“Moving Forward While Looking Back: An Emancipation Celebration Panel Discussion” brings together an amazing panel of community leaders including Elise Harding-Davis, Clayton Talbert Sr., Nancy Allen, Lois Larkin, Janice Harris, Cecil & Joan Smith, Lana Talbot, Ron Jones, and Wilbur Mulder. They will each share their recollections of past Emancipation Day Celebrations that occurred throughout Essex County. This event will happen on Thursday, August 26th at 1pm. Once registered, a link will be sent to you.
Lorene BridgenMoving Forward While Looking Back: An Emancipation Celebration Panel Discussion
Mark your calendars! The Amherstburg Freedom Museum is having its Annual Community Meeting on Saturday, June 19th at 11:30-12pm. The meeting will happen online and once you register for the event a link to join our virtual ACM will be emailed to you.
Are you looking for the perfect stocking stuffer for friends and family? We’re here to help! The Amherstburg Freedom Museum is offering this embossed bag tag that features the Amherstburg Freedom Museum logo. Put it on your luggage, golf bag, backpack or purse. The possibilities are endless!
All you have to do is give a donation of $35 and this bag tag will be yours, along with a $15 tax receipt. The tag has a brown leather strap and a nickel medallion with the Amherstburg Freedom Museum logo surrounded by a border of leather. The medallion with surrounding leather (not including the strap) measures 88.9mm x 77.6mm.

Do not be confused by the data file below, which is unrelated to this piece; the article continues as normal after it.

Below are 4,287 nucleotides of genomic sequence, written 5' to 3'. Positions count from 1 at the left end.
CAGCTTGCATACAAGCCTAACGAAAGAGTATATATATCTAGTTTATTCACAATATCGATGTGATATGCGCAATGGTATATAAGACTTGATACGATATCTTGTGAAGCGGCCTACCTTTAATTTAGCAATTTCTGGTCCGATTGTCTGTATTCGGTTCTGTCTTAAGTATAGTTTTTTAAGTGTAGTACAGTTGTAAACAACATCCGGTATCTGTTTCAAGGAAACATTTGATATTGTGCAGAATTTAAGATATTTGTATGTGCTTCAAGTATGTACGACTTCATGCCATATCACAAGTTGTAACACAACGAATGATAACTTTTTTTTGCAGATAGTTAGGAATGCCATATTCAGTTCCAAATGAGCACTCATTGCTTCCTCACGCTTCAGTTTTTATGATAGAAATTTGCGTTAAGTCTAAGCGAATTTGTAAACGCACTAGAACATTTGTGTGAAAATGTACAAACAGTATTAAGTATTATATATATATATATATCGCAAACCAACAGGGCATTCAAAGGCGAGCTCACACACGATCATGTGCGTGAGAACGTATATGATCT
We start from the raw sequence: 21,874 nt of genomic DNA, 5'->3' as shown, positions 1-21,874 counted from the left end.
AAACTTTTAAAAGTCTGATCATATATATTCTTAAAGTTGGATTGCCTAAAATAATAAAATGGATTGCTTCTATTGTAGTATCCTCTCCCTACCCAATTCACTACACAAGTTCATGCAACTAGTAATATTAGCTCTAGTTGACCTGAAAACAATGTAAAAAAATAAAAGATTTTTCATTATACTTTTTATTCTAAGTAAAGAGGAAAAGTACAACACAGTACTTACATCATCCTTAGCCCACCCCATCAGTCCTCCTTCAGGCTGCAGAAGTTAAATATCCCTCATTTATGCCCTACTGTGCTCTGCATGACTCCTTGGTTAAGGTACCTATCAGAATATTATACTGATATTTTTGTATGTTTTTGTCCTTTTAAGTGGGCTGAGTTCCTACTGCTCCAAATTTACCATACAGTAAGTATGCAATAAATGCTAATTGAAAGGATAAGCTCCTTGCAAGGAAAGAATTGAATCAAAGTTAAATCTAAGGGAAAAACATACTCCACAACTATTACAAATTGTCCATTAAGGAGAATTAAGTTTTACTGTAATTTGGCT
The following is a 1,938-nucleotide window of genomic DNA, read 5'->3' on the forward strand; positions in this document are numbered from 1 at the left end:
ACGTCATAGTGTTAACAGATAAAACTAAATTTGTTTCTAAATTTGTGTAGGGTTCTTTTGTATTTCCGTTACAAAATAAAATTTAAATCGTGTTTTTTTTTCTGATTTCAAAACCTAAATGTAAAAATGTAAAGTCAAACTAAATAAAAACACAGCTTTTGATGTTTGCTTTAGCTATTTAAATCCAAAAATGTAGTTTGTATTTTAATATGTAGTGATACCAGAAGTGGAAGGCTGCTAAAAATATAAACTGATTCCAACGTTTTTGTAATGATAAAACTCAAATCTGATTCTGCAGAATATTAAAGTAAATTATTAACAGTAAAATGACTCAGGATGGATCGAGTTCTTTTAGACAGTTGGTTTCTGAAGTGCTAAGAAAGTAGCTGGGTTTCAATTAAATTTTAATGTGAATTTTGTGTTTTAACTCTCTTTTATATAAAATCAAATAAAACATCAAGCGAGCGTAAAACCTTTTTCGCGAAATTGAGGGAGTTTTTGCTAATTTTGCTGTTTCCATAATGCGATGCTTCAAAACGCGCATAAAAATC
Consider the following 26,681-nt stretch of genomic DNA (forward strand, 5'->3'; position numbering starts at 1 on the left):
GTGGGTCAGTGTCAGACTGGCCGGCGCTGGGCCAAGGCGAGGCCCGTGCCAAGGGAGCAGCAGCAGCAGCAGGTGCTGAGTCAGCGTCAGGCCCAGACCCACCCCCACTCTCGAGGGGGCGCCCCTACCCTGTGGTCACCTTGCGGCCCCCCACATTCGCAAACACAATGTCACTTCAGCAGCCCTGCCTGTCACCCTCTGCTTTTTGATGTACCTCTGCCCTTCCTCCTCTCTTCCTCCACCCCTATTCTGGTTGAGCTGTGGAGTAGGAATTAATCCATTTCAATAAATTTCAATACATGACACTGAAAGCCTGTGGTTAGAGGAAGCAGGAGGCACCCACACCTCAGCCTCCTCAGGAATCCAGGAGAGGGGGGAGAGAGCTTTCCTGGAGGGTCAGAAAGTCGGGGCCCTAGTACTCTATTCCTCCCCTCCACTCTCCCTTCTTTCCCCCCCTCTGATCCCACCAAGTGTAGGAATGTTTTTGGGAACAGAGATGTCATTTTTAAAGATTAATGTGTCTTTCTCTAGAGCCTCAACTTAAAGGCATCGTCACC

To order, please call 519-736-5433. Quantities are limited! Happy shopping!
Deborah Brown tells the true story of her heroic flight from a life of slavery in Maryland to her new life of freedom in 19th-century Toronto. This video presentation was created by Parks Canada in partnership with the Ontario Black History Society and the Royal Ontario Museum.
Sharing Our Stories
Listen as Fred Johnson recalls the history of his family, told to him by his father about his grandfather, Gabriel Timberlake, who was enslaved in Kentucky.
An abolitionist working as an overseer suggested Timberlake, then 19 years old, run away with others who were planning an escape. Aided by Quakers and supporters, the young man chose to risk his life like so many others, in a bid for freedom. They followed the north star by wagon, foot and boat, determined to elude bounty hunters and slave catchers until they crossed the Detroit River to Amherstburg.
Learn more about our history at #Amherstburg Freedom Museum.
Listen to Kimberly Simmons tell the history of her great great great grandmother, Caroline Quarlls Watkins, the first Underground Railroad “passenger” in Wisconsin who made it to freedom in Canada.
In 1964 I returned to Amherstburg – the town of my birth, and was disturbed by the Black awareness that haunted me. There existed so many negative features in the community such as, restricted housing, people without jobs, children poorly educated, poor living standards – and no one seemed to care.